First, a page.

Symbolized by a three-hundred-year-old Seder plate, the religious life of Fred Behrend's family had centered largely around Passover and the tale of the Jewish people's exodus from tyranny. When the Nazis came to power, the wide-eyed boy and his family found themselves living a twentieth-century version of that exodus, escaping oppression and persecution in Germany for Cuba and ultimately a life of freedom and happiness in the United States. Behrend's childhood came to a crashing end with Kristallnacht (the Night of Broken Glass) and his father's harrowing internment at the Sachsenhausen concentration camp. But he would not be defined by these harrowing circumstances. Behrend would go on to experience brushes with history involving the defeated Germans. By the age of twenty, he had run a POW camp full of Nazis, been an instructor in a program aimed at denazifying specially selected prisoners, and been assigned by the U.S. Army to watch over Wernher von Braun, the designer of the V-2 rocket that terrorized Europe and later chief architect of the Saturn V rocket that sent Americans to the moon. Behrend went from a sheltered life of wealth in a long-gone, old-world Germany, dwelling in the gilded compound once belonging to the manufacturer of the zeppelin airships, to a poor Jewish immigrant in New York City learning English from Humphrey Bogart films. Upon returning from service in the U.S. Army, he rose out of poverty, built a successful business in Manhattan, and returned to visit Germany a dozen times, giving him unique perspective into Germany's attempts to surmount its Nazi past.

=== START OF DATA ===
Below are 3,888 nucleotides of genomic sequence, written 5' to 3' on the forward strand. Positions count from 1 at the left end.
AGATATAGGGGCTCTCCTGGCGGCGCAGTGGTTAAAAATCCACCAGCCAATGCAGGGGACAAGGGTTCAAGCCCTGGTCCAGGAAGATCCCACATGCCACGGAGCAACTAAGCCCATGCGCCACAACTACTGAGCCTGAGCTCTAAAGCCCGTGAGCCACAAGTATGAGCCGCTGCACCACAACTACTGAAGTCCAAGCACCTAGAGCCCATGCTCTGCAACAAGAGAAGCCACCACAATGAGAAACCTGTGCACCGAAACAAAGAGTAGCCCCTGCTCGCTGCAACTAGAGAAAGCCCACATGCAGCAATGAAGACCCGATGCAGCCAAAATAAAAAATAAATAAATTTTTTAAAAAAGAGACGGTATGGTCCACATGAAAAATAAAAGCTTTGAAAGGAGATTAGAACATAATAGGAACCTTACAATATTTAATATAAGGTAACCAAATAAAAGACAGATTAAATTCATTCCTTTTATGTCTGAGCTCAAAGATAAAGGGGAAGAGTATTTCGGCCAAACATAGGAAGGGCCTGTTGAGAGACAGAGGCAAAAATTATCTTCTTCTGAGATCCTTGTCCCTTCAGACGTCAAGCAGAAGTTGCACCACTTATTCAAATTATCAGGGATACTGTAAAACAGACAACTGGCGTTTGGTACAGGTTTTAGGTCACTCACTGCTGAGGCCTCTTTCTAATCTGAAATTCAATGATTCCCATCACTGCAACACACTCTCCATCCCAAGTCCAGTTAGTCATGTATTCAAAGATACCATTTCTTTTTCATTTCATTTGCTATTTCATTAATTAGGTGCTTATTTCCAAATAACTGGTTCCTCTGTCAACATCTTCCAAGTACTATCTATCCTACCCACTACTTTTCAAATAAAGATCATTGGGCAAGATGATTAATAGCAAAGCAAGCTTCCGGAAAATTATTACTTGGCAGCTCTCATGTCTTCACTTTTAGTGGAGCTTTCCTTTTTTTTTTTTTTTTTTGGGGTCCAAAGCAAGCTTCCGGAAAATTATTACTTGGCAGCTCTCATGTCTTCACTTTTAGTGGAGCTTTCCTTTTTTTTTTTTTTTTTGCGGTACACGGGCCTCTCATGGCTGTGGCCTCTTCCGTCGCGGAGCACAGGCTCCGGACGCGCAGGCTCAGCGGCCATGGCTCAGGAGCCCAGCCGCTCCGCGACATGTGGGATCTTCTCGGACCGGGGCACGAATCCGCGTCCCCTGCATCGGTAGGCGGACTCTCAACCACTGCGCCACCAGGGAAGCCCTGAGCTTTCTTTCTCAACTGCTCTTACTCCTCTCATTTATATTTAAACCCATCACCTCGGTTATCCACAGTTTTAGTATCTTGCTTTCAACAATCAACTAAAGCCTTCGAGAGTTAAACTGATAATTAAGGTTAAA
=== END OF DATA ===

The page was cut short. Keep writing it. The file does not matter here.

About the Author
Born in 1926, Fritz Bernhard (now Fred) Behrend is a retired businessman and noted raconteur who frequently lectures on his experiences during and after the Holocaust. Behrend was twelve when his family fled Germany after his father's arrest and detention in the Sachsenhausen concentration camp in 1938. While serving in the U.S. Army, Behrend's skills as a translator led to positions overseeing captured soldiers being retrained to lead postwar Germany, as well as working with Wernher von Braun, the eventual catalyst for the U.S. space program. Behrend later owned a successful air conditioner and television business in New York. He lives in Voorhees, New Jersey.
Larry Hanover was an award-winning reporter and editor for The Times of Trenton (New Jersey). He has written on subjects as diverse as the anthrax crisis after the 9/11 attacks, education, politics, and professional sports. Hanover currently works as an editor and writer and serves on Temple University's adjunct journalism faculty.